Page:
Life of St. Therese of the Child Jesus

Called “the greatest saint of our time,” Thérèse of Lisieux has touched countless numbers of souls. Her great discovery is that a personal relationship with God is the essence of holiness, and her “Little Way” continues to teach us this lesson.

Her Early Years

Born Marie Francoise Thérèse Martin on January 2, 1873, she was the youngest of five daughters- all of whom became nuns – in a devout Catholic family. Thérèse was somewhat spoiled child, though her life was not easy. When she was three, her mother died of cancer. When ten, Thérèse exhibited “strange tremblings”; but she was cured miraculously upon noticing that the statue of Mary Immaculate was smiling. Later, Thérèse had an attack of scruples, and she was afflicted with repeated tearful episodes. Her prayers for miraculous cures for both of these afflictions were granted.

The Killer and the Saint

When fourteen, Thérèse learned about Henri Pranzini, an unrepentant murdered condemned to death, and prayed for his conversion. A month later, Pranzini kissed the crucifix offered to him on the way to the guillotine. Reading about this in the newspaper, Thérèse called him her “first child.”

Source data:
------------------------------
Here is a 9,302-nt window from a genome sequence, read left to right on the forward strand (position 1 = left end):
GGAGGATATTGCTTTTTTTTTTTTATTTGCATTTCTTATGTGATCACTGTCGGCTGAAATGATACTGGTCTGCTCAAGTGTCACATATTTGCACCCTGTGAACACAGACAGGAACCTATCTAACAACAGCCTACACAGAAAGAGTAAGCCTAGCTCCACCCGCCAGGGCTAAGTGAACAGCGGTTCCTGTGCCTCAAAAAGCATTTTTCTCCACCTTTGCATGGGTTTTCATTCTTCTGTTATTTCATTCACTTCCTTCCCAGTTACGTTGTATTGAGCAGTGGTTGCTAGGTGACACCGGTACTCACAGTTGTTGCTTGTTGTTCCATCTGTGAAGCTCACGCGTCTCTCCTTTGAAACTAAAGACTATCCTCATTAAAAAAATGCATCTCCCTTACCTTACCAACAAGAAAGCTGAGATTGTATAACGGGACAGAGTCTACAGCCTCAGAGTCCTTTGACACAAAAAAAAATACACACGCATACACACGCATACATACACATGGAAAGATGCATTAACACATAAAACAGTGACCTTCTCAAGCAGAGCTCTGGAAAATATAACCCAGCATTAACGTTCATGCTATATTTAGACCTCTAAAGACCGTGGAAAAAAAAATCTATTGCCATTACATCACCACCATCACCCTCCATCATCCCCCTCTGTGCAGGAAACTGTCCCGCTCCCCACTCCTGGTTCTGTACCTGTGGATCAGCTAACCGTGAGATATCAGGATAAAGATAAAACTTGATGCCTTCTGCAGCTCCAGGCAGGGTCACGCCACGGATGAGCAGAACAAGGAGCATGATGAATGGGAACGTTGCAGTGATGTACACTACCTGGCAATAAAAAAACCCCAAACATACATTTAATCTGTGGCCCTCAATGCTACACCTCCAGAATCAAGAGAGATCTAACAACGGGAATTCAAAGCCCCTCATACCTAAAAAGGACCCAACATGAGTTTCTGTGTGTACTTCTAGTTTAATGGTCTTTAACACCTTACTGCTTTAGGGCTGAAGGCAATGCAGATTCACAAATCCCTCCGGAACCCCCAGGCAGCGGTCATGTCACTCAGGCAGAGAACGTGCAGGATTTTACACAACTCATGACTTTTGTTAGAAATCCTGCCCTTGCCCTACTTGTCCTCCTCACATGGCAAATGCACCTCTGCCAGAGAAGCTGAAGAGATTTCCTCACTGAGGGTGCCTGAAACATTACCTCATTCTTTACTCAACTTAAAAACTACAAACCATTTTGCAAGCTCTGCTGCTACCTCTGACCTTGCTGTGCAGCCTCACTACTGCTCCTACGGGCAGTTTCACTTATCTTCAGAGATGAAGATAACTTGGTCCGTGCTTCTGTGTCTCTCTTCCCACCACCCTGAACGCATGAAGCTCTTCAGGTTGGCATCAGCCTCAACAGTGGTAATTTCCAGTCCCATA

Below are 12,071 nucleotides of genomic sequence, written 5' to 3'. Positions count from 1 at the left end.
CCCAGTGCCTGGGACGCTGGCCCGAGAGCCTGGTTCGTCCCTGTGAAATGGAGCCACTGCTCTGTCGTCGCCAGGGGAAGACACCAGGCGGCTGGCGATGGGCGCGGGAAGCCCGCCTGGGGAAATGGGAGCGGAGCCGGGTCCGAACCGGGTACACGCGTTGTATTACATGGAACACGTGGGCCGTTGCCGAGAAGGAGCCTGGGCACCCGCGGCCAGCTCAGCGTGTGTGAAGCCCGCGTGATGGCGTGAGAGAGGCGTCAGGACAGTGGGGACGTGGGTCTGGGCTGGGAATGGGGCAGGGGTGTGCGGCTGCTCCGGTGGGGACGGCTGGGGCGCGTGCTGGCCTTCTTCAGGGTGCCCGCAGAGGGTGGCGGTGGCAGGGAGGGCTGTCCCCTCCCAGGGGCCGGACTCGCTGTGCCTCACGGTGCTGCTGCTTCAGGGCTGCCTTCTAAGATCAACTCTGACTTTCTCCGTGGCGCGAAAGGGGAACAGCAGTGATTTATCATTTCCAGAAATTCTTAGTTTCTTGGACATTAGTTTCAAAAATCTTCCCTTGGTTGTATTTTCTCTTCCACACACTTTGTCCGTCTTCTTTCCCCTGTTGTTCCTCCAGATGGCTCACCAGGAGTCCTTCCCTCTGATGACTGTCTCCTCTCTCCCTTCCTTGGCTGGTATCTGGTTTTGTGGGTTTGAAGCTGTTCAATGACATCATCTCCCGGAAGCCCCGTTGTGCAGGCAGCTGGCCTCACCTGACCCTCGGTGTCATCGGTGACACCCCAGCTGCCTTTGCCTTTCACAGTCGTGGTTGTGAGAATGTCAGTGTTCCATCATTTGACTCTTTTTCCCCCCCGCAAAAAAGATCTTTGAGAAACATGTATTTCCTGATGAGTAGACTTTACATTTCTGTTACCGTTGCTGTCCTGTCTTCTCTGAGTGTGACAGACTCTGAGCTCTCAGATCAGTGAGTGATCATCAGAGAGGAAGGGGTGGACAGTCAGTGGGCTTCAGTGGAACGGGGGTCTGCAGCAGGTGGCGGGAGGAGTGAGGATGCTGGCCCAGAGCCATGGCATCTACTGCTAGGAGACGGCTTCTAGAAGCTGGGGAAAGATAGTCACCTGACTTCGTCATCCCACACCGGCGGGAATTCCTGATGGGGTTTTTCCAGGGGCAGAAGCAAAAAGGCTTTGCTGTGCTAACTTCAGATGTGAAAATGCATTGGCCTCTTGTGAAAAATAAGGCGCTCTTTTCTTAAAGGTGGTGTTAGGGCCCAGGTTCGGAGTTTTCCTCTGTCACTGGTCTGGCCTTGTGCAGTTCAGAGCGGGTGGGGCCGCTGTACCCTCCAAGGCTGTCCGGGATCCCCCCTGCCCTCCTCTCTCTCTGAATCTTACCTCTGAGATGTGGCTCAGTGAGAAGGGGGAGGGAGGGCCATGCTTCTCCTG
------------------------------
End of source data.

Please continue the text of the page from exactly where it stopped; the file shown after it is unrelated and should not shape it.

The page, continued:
Audience with the Pope

Soon thereafter, Thérèse, though below the minimum age, asked her bishop for permission to enter the Carmel at Lisieux. While her request was being considered, she, her father, and her sister Celine traveled to Rome, where, during an audience with Pope Leo XIII, Thérèse beseeched his special authorization to become a Carmelite nun immediately. When told to follow her superiors, Thérèse insisted he could solve her problem. She would enter the Carmel, Leo responded, if it were God’s will. Upon returning to Lisieux, Thérèse received the approval she sought.

Carmelite Nun

When barely sixteen, Thérèse was formally clothed as a nun and took the name Sister Thérèse of the Child Jesus and the Holy Face. A few years later Thérèse was appointed assistant mistress of novices.

Story of a Soul

At her sister Pauline’s request, Thérèse wrote her autobiography, Story of a Soul, when she was twenty-two. It was a prescient request, for the following year Thérèse began coughing up blood, the first indication of tuberculosis. She continued her duties which included writing to her “spiritual brothers,” but during this period Thérèse experienced her “dark night of the soul.”

Death of St. Therese

A year later she became seriously ill. She dies on September 30, 1897. Her last words were “My God, I love you.”